It is well known that smoking is a major risk factor for CHD, insulin resistance and type 2 diabetes(Reference Facchini, Hollenbeck, Jeppesen, Chen and Reaven34, Reference Attvall, Fowelin, Lager, Von Schenck and Smith35, Reference Kannel and Higgins47). Smoking is a potent oxidative stressor in man, and it has been reported that plasma vitamin C and carotenoid levels in smokers were reduced by efficiently quenching the production of singlet oxygen and free radicals induced by smoking(Reference Peng, Peng, Lin, Moon, Roe and Ritenbaugh48, Reference Dietrich, Block, Norkus, Hudes, Traber, Cross and Packer49). Therefore, current smokers might be easily exposed to oxidative stress in the development of chronic diseases. Very recently, some cross-sectional and prospective cohort studies have reported that both former and current smoking was associated with an increased risk of the metabolic syndrome(Reference Nakanishi, Takatorige and Suzuki50Reference Ishizaka, Ishizaka, Toda, Nagai and Yamakado52). It seems that antioxidants may have an important role for the prevention of the metabolic syndrome and its related chronic diseases, especially in smokers who are exposed to high oxidative stress compared with non-smokers. On the other hand, it is largely unknown whether circulating antioxidants would be decreased among people with the metabolic syndrome or increased oxidative stress would be attributed to reduced consumption of antioxidants from fruit and vegetables. In the present study, the lower antioxidants carotenoid concentrations among those with the metabolic syndrome may have resulted from lower intakes of antioxidant carotenoids, increased use of carotenoids or both.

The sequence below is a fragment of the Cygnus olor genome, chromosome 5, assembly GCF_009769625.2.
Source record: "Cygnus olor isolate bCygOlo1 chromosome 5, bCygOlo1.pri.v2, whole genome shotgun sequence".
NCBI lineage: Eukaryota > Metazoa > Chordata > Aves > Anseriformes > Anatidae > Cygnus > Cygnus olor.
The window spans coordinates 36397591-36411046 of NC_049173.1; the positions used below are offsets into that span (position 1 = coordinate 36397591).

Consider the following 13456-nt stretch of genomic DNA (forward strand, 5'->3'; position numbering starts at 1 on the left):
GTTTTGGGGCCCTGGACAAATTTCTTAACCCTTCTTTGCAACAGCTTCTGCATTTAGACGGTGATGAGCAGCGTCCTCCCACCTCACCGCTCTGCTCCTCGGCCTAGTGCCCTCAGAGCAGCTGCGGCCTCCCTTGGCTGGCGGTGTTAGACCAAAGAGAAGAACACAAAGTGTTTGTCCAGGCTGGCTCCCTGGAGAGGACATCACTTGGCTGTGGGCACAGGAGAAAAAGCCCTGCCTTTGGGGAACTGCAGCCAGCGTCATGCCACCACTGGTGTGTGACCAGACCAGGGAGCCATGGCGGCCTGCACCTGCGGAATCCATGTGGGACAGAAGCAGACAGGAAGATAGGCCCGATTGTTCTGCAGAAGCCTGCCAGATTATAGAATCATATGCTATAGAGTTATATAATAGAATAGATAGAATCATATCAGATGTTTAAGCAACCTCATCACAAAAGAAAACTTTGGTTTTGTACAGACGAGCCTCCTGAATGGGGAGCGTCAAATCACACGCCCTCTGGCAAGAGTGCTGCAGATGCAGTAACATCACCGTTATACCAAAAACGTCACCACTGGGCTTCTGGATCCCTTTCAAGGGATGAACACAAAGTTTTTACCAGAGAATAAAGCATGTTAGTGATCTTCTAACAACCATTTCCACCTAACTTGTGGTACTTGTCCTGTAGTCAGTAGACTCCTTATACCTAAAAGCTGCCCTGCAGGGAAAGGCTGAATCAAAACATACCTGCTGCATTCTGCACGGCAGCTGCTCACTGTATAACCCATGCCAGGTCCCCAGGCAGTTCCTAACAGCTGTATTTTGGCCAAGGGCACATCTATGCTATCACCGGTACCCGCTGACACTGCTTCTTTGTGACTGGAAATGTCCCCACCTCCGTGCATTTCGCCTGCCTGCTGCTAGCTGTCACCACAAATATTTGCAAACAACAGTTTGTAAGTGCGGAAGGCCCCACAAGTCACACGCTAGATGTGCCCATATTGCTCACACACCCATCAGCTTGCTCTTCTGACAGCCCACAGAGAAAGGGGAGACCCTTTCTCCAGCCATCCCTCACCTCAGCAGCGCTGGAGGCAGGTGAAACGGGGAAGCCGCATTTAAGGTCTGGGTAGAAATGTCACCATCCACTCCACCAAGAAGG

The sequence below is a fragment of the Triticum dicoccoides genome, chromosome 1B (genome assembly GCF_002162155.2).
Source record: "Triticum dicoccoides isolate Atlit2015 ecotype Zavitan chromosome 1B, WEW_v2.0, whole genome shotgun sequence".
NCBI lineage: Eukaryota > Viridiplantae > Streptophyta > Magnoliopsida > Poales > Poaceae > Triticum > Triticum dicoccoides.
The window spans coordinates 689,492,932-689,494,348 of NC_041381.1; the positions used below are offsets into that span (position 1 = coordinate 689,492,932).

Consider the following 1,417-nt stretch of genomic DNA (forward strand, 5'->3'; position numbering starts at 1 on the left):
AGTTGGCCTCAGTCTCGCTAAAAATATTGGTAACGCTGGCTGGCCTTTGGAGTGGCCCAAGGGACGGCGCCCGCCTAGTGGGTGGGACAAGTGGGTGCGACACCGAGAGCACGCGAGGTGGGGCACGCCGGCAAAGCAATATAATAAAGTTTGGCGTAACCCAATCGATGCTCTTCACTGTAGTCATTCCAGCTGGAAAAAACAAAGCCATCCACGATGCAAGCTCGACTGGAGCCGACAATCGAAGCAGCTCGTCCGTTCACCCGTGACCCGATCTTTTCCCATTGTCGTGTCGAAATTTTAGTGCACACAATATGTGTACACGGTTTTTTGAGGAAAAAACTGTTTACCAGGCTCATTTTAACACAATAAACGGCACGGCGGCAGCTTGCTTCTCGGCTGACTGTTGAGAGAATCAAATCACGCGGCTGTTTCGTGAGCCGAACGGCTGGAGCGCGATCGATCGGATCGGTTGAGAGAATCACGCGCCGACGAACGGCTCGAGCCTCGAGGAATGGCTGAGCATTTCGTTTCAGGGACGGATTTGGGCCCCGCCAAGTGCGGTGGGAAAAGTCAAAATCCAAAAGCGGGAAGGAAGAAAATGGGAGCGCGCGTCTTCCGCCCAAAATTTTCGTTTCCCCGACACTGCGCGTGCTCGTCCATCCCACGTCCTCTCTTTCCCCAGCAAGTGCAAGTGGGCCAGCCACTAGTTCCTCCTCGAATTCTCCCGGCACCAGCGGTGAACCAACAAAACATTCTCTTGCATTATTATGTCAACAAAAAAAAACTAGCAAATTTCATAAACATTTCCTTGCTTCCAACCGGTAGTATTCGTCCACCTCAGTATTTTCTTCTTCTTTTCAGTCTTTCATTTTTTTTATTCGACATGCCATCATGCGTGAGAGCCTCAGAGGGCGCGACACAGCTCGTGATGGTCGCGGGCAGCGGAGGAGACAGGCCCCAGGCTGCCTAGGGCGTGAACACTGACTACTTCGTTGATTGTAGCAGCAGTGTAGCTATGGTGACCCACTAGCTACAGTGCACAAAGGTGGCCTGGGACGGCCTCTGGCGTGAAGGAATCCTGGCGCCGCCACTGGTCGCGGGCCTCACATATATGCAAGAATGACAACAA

In logistic regression analysis, OR for the metabolic syndrome tended to be low in accordance with tertiles of serum α-carotene and β-cryptoxanthin in current smokers. Obvious changes of OR of serum β-cryptoxanthin for the metabolic syndrome were not observed after further adjusting for serum total carotenoid concentration excluding β-cryptoxanthin as objective variables, but the association of serum β-cryptoxanthin and the metabolic syndrome was not significant. Interestingly, the associations of the risk for the metabolic syndrome and serum carotenoid concentrations were more evident among current smokers than non-smokers. Also, in the present study, the sample size of current smokers (n 112) was not so large, and it might be difficult to reach statistical significance. A larger scale would increase the significance of the results. On the other hand, a positive association of serum lutein and the metabolic syndrome was observed in current smokers (P for trend, 0·034). In addition, similar associations were also observed in serum lycopene and zeaxanthin concentrations. We have no clear explanation for these results. We concluded that an adverse interaction between smoking and these carotenoids with the metabolic syndrome is possible or that the carotenoid derivative differences observed occurred by chance.